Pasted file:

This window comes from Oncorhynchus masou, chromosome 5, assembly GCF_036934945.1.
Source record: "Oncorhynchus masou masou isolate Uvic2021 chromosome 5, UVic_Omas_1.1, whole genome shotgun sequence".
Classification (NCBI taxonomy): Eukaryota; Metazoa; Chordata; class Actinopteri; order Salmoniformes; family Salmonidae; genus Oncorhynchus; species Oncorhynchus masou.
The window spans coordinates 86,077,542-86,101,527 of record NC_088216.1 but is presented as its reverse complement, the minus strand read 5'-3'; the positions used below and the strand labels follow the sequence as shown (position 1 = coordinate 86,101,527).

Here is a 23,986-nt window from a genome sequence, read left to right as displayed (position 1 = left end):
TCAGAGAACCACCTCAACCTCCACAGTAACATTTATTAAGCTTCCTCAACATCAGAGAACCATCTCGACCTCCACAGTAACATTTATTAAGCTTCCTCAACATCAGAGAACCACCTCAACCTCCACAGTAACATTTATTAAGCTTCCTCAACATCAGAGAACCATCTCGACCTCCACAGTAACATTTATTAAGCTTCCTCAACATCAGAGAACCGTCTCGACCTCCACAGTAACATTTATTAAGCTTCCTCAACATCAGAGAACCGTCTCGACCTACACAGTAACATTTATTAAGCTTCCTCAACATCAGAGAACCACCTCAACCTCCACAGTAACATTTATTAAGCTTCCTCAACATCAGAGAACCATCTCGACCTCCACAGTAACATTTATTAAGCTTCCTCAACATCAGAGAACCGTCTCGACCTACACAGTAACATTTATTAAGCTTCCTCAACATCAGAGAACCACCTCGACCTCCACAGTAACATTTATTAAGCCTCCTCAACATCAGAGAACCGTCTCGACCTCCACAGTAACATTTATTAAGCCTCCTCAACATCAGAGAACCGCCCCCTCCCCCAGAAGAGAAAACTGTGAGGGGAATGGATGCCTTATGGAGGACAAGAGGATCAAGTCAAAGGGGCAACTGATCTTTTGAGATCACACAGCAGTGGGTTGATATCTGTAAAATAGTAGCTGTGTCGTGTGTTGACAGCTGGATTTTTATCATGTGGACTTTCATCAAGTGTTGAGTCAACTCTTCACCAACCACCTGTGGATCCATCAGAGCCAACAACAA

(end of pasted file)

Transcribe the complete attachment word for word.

This window comes from Oncorhynchus masou, chromosome 5, assembly GCF_036934945.1.
Source record: "Oncorhynchus masou masou isolate Uvic2021 chromosome 5, UVic_Omas_1.1, whole genome shotgun sequence".
Classification (NCBI taxonomy): Eukaryota; Metazoa; Chordata; class Actinopteri; order Salmoniformes; family Salmonidae; genus Oncorhynchus; species Oncorhynchus masou.
The window spans coordinates 86,077,542-86,101,527 of record NC_088216.1 but is presented as its reverse complement, the minus strand read 5'-3'; the positions used below and the strand labels follow the sequence as shown (position 1 = coordinate 86,101,527).

Here is a 23,986-nt window from a genome sequence, read left to right as displayed (position 1 = left end):
TCAGAGAACCACCTCAACCTCCACAGTAACATTTATTAAGCTTCCTCAACATCAGAGAACCATCTCGACCTCCACAGTAACATTTATTAAGCTTCCTCAACATCAGAGAACCACCTCAACCTCCACAGTAACATTTATTAAGCTTCCTCAACATCAGAGAACCATCTCGACCTCCACAGTAACATTTATTAAGCTTCCTCAACATCAGAGAACCGTCTCGACCTCCACAGTAACATTTATTAAGCTTCCTCAACATCAGAGAACCGTCTCGACCTACACAGTAACATTTATTAAGCTTCCTCAACATCAGAGAACCACCTCAACCTCCACAGTAACATTTATTAAGCTTCCTCAACATCAGAGAACCATCTCGACCTCCACAGTAACATTTATTAAGCTTCCTCAACATCAGAGAACCGTCTCGACCTACACAGTAACATTTATTAAGCTTCCTCAACATCAGAGAACCACCTCGACCTCCACAGTAACATTTATTAAGCCTCCTCAACATCAGAGAACCGTCTCGACCTCCACAGTAACATTTATTAAGCCTCCTCAACATCAGAGAACCGCCCCCTCCCCCAGAAGAGAAAACTGTGAGGGGAATGGATGCCTTATGGAGGACAAGAGGATCAAGTCAAAGGGGCAACTGATCTTTTGAGATCACACAGCAGTGGGTTGATATCTGTAAAATAGTAGCTGTGTCGTGTGTTGACAGCTGGATTTTTATCATGTGGACTTTCATCAAGTGTTGAGTCAACTCTTCACCAACCACCTGTGGATCCATCAGAGCCAACAACAA